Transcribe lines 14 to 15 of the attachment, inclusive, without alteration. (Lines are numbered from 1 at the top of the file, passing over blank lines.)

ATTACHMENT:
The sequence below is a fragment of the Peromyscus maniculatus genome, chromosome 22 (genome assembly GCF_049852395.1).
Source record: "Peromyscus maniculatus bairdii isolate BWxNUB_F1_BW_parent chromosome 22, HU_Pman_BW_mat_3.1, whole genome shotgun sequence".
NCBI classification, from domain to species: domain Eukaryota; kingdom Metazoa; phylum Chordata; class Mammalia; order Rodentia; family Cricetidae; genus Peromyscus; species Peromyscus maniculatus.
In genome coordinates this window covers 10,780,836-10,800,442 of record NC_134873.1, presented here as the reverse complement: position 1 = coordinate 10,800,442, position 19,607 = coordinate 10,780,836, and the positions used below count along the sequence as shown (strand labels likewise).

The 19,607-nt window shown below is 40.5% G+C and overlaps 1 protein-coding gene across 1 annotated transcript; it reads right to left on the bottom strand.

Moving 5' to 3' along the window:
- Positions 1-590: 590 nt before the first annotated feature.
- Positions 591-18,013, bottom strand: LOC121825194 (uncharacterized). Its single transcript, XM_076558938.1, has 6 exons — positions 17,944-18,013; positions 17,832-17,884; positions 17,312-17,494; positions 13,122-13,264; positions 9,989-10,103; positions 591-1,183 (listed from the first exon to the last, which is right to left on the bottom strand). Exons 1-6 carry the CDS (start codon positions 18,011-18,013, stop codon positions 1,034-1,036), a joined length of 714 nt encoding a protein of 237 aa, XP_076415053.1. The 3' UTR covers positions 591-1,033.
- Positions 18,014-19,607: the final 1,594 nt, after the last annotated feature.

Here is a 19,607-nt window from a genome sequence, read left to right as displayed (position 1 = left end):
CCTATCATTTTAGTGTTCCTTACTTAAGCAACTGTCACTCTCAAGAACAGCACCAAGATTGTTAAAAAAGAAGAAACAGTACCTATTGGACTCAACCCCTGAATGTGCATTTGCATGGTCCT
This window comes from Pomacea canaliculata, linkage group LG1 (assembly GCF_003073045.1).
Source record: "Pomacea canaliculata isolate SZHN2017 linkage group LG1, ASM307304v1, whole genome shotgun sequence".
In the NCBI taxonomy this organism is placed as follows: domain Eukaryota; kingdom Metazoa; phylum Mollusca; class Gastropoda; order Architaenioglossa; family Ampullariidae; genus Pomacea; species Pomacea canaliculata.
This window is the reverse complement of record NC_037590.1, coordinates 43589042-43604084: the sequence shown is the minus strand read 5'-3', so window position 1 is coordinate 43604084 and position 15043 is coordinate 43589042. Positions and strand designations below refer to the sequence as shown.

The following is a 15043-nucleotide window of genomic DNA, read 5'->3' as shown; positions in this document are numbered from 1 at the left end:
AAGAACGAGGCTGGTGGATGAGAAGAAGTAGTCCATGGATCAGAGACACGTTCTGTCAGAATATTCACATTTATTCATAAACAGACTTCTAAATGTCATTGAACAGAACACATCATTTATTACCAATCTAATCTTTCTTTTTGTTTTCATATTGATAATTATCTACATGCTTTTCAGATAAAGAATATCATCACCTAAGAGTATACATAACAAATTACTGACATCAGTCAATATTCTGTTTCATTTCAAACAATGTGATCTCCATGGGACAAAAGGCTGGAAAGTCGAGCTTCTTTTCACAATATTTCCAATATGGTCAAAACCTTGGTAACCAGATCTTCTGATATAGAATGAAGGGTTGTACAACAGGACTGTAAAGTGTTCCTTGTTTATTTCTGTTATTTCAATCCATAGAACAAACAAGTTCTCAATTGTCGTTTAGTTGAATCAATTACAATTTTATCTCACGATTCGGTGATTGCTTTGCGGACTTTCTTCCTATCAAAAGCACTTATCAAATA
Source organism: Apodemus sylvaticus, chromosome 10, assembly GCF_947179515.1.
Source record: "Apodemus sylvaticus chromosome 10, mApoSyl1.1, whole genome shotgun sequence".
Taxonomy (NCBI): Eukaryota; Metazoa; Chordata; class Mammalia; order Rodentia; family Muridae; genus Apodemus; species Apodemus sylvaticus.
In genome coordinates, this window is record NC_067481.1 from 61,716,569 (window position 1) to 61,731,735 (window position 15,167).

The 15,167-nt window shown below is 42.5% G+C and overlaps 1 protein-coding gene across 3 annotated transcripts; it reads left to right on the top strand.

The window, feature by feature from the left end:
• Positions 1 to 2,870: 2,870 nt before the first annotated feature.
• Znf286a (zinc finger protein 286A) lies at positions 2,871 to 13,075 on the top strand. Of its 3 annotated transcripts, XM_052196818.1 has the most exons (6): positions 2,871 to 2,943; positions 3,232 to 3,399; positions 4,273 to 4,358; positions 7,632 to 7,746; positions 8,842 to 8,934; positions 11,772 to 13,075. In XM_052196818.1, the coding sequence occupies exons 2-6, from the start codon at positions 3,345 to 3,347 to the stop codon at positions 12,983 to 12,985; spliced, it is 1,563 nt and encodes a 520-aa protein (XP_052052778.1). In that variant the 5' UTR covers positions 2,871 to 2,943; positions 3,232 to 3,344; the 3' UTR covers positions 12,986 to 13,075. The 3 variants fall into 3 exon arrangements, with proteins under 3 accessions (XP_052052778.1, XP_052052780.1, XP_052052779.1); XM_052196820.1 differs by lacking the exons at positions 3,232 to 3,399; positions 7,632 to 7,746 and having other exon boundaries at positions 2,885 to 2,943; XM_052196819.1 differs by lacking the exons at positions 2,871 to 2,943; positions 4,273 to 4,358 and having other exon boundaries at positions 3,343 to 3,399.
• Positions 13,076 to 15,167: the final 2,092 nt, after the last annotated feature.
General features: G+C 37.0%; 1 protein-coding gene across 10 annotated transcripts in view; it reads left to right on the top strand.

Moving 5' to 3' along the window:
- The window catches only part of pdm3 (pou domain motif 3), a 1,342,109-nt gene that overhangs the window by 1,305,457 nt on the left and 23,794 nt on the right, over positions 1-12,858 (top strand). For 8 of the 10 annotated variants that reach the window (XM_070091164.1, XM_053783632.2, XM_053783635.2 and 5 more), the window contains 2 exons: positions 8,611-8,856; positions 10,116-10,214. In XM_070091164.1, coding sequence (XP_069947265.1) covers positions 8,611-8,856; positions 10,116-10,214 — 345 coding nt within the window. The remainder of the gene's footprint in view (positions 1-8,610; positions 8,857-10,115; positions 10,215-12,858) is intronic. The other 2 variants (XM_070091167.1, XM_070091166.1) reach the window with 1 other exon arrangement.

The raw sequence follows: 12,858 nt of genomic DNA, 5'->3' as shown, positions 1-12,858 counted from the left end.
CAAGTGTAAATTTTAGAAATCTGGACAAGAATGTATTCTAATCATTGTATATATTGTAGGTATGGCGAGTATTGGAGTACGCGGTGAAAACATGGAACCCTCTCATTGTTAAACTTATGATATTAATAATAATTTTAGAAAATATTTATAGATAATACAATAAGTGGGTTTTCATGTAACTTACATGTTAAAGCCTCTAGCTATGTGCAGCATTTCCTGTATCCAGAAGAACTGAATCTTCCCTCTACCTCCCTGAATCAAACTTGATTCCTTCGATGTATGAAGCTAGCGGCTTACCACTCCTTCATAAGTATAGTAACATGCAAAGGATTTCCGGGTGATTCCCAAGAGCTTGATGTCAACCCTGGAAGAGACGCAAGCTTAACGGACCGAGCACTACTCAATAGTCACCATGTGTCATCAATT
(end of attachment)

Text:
In the NCBI taxonomy this organism is placed as follows: domain Eukaryota; kingdom Metazoa; phylum Mollusca; class Gastropoda; order Architaenioglossa; family Ampullariidae; genus Pomacea; species Pomacea canaliculata.
This window is the reverse complement of record NC_037590.1, coordinates 43589042-43604084: the sequence shown is the minus strand read 5'-3', so window position 1 is coordinate 43604084 and position 15043 is coordinate 43589042. Positions and strand designations below refer to the sequence as shown.